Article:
The Biden administration announced sanctions against Russia over the poisoning of the opposition leader Aleksei Navalny.

Questions from the Supreme Court justices suggested that they are likely to uphold two Arizona voting restrictions. It’s the court’s most important voting rights case in almost a decade, The Times’s Adam Liptak writes.

The F.B.I. has started 2,000 investigations into domestic terrorism since 2017, the agency’s director told senators. He said the threat of extremism had been “metastasizing across the country.”

Other Big Stories

At least 13 people died in a collision between a tractor-trailer and an S.U.V. carrying 25 people in Southern California. Here’s what we know.

A judge in Mississippi ordered the state to pay Curtis Flowers $500,000, the maximum the law allows, for wrongfully imprisoning him for more than 20 years. (For more: We wrote about Flowers last month.)

Global warming appears to be weakening part of the Gulf Stream, some scientists fear. The changes could bring stronger hurricanes to the U.S. and reduce rainfall across Africa.

Volvo says it will sell only electric vehicles by 2030.

Three media workers in Afghanistan were killed on their way home from work — the latest victims of targeted attacks.

Dr. Seuss’s estate said it would stop publishing six titles, including “And to Think That I Saw It on Mulberry Street,” that depicted “hurtful and wrong” stereotypes.

Morning Reads

A Morning Read: Tiny packages. More tiny packages. A snail named Velveeta. It’s “the grocery store of the mind” — and it reminds you of what you’ve been missing.

From Opinion: See what it’s like to work for a company that engineers every aspect of your life — and then makes you livestream it.

Lives Lived: Raised in segregation-era Atlanta, Vernon Jordan first glimpsed the world of power and influence that had largely been denied to Black Americans while he was waiting tables at a private club. He became a civil-rights leader, a Washington lawyer and an adviser to presidents. He died at 85. (We recommend this 2017 podcast interview with Jordan.)


Groove to some Japanese city pop

A 37-year-old song has helped drive a comeback for a genre of music from Japan called city pop.

A YouTube video of the track, “Plastic Love” by Mariya Takeuchi, has garnered more than 56 million views since 2017. For many young fans, it served as an entry point to city pop, as Cat Zhang explains in Pitchfork. The genre is from the ’70s and ’80s and was influenced by R&B and jazz. It often pairs shimmery vocals with funky production, and the result is an effervescent sound.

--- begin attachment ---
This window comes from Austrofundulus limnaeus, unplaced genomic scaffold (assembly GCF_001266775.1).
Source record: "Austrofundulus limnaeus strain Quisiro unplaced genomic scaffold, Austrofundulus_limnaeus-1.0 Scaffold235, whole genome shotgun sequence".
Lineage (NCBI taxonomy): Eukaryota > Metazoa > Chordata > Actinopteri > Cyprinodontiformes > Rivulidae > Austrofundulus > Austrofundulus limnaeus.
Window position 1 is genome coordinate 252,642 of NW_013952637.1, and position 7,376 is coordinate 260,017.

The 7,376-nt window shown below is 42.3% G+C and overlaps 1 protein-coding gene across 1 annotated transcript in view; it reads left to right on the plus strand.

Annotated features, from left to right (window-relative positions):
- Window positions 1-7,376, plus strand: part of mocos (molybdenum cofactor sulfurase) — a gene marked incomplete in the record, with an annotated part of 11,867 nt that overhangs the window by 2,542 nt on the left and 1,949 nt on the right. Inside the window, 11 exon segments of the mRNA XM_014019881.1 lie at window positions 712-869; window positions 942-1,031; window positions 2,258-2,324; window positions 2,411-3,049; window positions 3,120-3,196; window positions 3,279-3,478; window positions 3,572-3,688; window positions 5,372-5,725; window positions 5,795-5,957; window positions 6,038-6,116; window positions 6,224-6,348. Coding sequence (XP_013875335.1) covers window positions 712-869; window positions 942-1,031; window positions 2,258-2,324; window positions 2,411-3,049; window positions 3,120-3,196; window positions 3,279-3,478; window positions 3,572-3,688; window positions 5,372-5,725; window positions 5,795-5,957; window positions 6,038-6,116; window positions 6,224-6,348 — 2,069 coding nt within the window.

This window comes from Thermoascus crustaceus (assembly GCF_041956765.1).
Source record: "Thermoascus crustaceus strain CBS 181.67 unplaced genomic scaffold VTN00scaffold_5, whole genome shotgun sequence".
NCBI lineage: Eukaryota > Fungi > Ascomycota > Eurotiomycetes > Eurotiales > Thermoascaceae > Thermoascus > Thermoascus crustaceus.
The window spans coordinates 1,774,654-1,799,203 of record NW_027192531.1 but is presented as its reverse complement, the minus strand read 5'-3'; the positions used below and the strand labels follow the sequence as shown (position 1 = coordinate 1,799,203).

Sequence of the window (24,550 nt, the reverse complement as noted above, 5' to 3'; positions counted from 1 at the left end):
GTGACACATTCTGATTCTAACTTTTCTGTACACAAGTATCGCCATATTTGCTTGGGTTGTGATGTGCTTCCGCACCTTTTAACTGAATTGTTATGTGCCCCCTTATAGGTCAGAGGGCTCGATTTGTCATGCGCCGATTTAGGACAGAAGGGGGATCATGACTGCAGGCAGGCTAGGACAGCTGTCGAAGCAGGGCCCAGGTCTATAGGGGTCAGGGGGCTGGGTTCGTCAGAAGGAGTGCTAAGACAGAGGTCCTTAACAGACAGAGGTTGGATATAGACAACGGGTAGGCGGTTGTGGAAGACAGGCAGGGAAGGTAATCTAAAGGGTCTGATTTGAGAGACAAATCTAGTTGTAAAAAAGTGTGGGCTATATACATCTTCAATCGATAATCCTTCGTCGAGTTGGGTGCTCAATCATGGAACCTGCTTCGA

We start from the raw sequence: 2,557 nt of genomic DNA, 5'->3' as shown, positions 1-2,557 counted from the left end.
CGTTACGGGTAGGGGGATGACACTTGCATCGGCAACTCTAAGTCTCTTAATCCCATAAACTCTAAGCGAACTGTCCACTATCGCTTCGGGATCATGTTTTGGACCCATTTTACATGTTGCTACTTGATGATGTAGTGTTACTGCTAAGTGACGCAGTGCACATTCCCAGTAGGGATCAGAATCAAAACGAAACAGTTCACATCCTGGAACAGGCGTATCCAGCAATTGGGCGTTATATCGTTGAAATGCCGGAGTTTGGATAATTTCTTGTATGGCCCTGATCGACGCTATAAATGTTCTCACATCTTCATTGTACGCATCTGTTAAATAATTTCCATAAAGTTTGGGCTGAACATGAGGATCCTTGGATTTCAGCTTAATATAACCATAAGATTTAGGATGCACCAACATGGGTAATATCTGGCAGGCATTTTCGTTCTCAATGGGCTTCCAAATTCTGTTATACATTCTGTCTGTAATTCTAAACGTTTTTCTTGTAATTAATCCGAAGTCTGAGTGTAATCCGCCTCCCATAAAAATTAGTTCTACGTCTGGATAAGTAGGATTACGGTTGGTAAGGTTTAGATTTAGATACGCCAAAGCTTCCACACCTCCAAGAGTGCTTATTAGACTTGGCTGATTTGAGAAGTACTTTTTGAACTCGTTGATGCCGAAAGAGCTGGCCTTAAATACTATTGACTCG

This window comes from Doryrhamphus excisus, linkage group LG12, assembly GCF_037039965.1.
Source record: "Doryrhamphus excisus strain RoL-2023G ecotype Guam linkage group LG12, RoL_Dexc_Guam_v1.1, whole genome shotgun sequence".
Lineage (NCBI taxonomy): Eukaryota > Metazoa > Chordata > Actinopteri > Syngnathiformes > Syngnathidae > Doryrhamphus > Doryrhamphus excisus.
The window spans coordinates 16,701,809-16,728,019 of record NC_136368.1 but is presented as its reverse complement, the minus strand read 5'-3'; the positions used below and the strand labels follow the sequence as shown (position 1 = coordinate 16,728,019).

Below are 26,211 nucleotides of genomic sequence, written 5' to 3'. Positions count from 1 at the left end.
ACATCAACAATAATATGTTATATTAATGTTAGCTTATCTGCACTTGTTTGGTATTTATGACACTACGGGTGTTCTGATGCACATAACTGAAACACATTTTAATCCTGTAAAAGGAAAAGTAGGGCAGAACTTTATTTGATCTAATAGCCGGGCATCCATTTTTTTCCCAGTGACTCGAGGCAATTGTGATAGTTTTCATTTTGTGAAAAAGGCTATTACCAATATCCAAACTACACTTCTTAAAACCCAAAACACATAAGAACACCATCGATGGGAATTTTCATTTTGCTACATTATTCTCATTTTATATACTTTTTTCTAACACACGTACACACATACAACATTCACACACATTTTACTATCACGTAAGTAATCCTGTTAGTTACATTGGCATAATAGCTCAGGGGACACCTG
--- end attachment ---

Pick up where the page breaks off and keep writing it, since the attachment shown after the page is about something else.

City pop “promises a romantic escape across the Pacific that’s somewhat detached from reality, feeding the imaginations of young homebodies scrolling online,” Zhang writes.

The YouTube algorithm is partly behind the genre’s online resurgence. Calming, atmospheric music — which can be played in the background on repeat while users work — is popular on the platform. Many of those listeners end up discovering city pop in their video recommendations. As Rolling Stone reported, a Reddit user trying to identify the source of the genre’s sudden popularity wrote, “citypop is also known as youtuberecommendationcore.”

The songs also reach new audiences through TikTok. One trend on the platform, Zhang writes, had users of Japanese descent playing a 1979 city pop song for their mothers, who beamed and sang along in response.


What to Cook

This mushroom and wild rice soup is made in a pressure cooker. While you wait, take a look at how last year’s best-selling cookbooks show how home cooking has changed.

What to Listen to

All it takes is five minutes to make you love tenors.

What to Read

New titles from Kazuo Ishiguro, Imbolo Mbue, Stephen King and more make up this list of books to watch for this month.

Late Night

The late-night hosts had a lot to say about Gov. Andrew Cuomo.

Now Time to Play

The pangram from yesterday’s Spelling Bee was vengeful. Here is today’s puzzle — or you can play online.

Here’s today’s Mini Crossword, and a clue: Look forward to (five letters).

If you’re in the mood to play more, find all our games here.

Thanks for spending part of your morning with The Times. See you tomorrow. — David

P.S. Lisa Lerer, who has written The Times’s On Politics newsletter since 2018, has been promoted to national political correspondent.

You can see today’s print front page here.

Today’s episode of “The Daily” is about Bill Gates and the pandemic. On “Popcast,” jazz debuts that agitate for change.

Lalena Fisher, Claire Moses, Ian Prasad Philbrick, Tom Wright-Piersanti and Sanam Yar contributed to The Morning. You can reach the team at [email protected].